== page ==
I’ve been on the road a great deal recently, traveling with friends or going to a regional history meeting. I’m following old routes, some of the time: rivers, chains of rainwater lakes, little swales in the landscape that catch water and gradually lead to canyons, then to the eastern low plains. Other routes belong to machines rather than ancient men, pathways laid in straight lines from city to city, diverting only to avoid the impossible, or to reach the occasional older market. No dramatic terrain meets the eye, no startling contrast other than that of sky and ground meeting somewhere far, far away.
As I drove down the center of the Llano, I started thinking about how we humans are odd creatures in some ways. We are one of few species that insists on moving into places lacking in our basic needs, in this case water, and promptly remaking them to our liking, or finding fascinating ways to adapt, or improvising possibilities until we find a workable solution. But the High Plains, the Llano Estacado, strikes me as being one of our odder habitats. No culture has, thus far, stayed longer than a few hundred years unless you count the PaleoIndians, perhaps, and even then we don’t know what we don’t know yet. My eye traces the edge of the world, where blue touches brown or green (the winter wheat looks good so far). For fourteen thousand years, or perhaps as many as eighteen thousand years, humans have crossed this area, only rarely attempting to establish a fixed abode. Why waste the effort?
I’m not being edgy or rhetorical. In a world without beasts of burden larger than dogs, without metal tools, where every meal must be hunted, scavenged, or gathered, why expend energy trying to make a permanent home in such a strange place? The well-watered land is too rough to farm well, the main streams are brackish and mucky and prone to disappearing into their beds for miles and weeks at a stretch, and the good farm land has no water. Even before the 20th Century, when water was more plentiful, the region was unforgiving and resources sparse. If you look at the places where settled life developed in the Americas, the only close analogue would be the Four Corners and the Anasazi, Mogollon, and other cultures, and it seems that those areas were lusher when they were settled than they are today. Otherwise people chose well-watered, resource-rich locations with lots to offer. Consider the Mississippi River valley near St. Louis, the heart of the Cahokia-centered plains-woodland culture. Good soil, lots of trees, lots of wildlife, flat but with some elevated areas above flood danger, an abundance of fruit and berries and other edible or otherwise useful plants… Even I know that is a far better place for permanent settlement.
Eventually people tried settling down on the Llano, or on the edges, on Wolf Creek in the northeastern corner, on the Canadian. They may have come from the east and been influenced by trade with the pueblos to the west, because they seem to have retreated east when the rains faded and strangers arrived. We don’t know. We do know that they irrigated from the springs, not the main streams, and that they built houses probably designed to be warm in winter and that happened to be difficult to enter through the main doorway if you were not wanted. I’ve been assured that such entry ways were not defensive, but for cooling air flow in summer and ventilation in winter. Perhaps things were that peaceful. I have a few doubts, but little evidence survives either way. The succeeding peoples living in the area have no oral accounts of warfare with the Antelope Creek Phase peoples, leaving archaeology the only way to learn.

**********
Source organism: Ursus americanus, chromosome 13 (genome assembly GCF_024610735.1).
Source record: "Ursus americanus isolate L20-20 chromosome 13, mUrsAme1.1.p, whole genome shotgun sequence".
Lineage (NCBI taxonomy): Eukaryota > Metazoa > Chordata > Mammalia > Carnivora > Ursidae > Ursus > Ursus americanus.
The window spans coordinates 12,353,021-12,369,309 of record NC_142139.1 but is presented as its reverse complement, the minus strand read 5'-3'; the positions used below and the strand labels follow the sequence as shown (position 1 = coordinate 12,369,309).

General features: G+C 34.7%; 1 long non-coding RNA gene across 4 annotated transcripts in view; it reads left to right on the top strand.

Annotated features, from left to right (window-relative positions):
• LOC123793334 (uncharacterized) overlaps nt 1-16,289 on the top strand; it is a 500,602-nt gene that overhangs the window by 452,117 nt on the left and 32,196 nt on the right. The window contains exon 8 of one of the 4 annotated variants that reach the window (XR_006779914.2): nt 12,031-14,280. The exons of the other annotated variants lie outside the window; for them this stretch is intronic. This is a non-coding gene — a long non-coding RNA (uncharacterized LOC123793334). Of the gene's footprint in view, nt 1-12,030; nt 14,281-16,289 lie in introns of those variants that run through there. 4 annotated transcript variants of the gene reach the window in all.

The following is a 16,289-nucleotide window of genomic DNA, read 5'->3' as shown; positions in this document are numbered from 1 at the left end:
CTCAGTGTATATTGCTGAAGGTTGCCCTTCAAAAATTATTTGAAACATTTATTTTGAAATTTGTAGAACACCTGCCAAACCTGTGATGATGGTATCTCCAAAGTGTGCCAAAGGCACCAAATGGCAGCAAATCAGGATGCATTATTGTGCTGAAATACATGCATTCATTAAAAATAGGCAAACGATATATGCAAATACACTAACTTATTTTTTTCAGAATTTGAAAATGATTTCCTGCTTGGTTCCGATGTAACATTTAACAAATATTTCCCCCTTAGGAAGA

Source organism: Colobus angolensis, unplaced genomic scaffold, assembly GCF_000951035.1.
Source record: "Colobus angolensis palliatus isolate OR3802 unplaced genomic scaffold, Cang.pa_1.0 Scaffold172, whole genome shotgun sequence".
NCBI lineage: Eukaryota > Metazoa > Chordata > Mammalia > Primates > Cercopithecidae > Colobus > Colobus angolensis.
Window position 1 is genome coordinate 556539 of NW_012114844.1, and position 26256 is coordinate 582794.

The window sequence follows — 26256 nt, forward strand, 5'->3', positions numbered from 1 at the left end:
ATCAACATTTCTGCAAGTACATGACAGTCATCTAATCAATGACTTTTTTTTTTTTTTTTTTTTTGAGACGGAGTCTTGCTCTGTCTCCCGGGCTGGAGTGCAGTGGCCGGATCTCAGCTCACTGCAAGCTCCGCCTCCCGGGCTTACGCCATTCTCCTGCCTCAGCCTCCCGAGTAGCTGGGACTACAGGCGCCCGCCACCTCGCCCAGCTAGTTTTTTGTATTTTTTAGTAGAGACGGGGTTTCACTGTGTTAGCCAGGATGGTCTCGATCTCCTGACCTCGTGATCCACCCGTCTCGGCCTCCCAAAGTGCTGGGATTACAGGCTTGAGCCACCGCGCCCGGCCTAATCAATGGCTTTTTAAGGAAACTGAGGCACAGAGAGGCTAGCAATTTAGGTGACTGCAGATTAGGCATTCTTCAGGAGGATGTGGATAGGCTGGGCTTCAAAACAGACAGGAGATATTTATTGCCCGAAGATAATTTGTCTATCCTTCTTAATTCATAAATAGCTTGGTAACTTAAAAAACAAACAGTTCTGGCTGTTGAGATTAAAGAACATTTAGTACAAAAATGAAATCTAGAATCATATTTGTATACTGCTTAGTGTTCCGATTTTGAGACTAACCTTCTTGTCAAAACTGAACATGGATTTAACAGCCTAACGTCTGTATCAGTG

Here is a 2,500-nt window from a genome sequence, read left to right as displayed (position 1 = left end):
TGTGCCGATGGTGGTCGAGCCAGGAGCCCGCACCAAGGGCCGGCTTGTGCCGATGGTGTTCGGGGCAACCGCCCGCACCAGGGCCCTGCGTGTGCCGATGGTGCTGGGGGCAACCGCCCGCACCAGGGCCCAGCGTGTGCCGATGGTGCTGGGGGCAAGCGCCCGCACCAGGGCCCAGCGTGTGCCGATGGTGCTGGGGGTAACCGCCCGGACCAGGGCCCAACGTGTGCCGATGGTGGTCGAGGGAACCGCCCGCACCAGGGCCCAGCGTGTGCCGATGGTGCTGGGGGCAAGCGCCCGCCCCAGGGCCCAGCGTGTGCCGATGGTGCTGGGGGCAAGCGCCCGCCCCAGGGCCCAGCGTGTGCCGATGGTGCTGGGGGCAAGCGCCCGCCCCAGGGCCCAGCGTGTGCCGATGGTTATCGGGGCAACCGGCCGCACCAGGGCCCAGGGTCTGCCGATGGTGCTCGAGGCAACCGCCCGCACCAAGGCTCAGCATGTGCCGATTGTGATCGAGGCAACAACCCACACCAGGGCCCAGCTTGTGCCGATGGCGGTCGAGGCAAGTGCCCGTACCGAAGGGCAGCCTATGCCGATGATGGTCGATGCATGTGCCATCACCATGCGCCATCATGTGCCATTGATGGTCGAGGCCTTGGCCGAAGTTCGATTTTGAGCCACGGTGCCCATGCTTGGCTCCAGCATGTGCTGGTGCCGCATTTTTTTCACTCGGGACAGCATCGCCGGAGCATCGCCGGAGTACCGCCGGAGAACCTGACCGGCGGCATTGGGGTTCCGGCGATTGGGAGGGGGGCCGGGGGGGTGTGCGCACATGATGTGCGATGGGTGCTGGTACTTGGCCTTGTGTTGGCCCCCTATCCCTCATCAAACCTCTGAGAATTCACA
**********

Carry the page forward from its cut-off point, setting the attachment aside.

But climate and possibly hostile new arrivals seem to have encouraged the Antelope Creek farmers to leave the Llano. The Apache and Comanche who followed leaned more on hunting and gathering, although the Apache did garden, at least until the Comanche started waiting in ambush for them at those gardens. Once more the long sweep of short grass and sky belonged to nomads, as it seems to have been since humans arrived in the region.
And then European-descended humans appeared, and began molding the land to better fit our idea of what good places should look like. I get a sense that Americans in particular arrived, looked around, and thought “I own this. Now what do I do with it?” Graze cattle, farm, and pray for rain while cursing the floods, according to everything I’ve read. To an extent, the farther south you went from the Canadian and Red Rivers, the easier it was to find groundwater. Shallowater, for example, was named because you only had to dig ten feet, if that much, to find fresh water.
Today, we farm and graze cattle. And pump oil and natural gas, and attempt to turn the wind into electricity while chopping migrating birds and bats into mincemeat. No, I’m not a wind-farm supporter. Four generations of Anglo-Americans have made the Llano our home, attempting to out-stubborn the environment in a place where the sweep of land and sky will humble even the haughtiest. If that doesn’t, fire, snow, and storm certainly will. The land does not suffer fools gladly, be they walking, riding a horse, or driving.
For centuries this was a place to pass through. For many it still is, especially with a 75 MPH speed limit on the main roads. Most people, perhaps smarter than me, look at the long sweeps of nothing and continue to greener places, as people have done for thousands of years. I wonder if they realize the pattern they are part of? Probably not. Perhaps its just as well that we don’t think too much about la longue durre.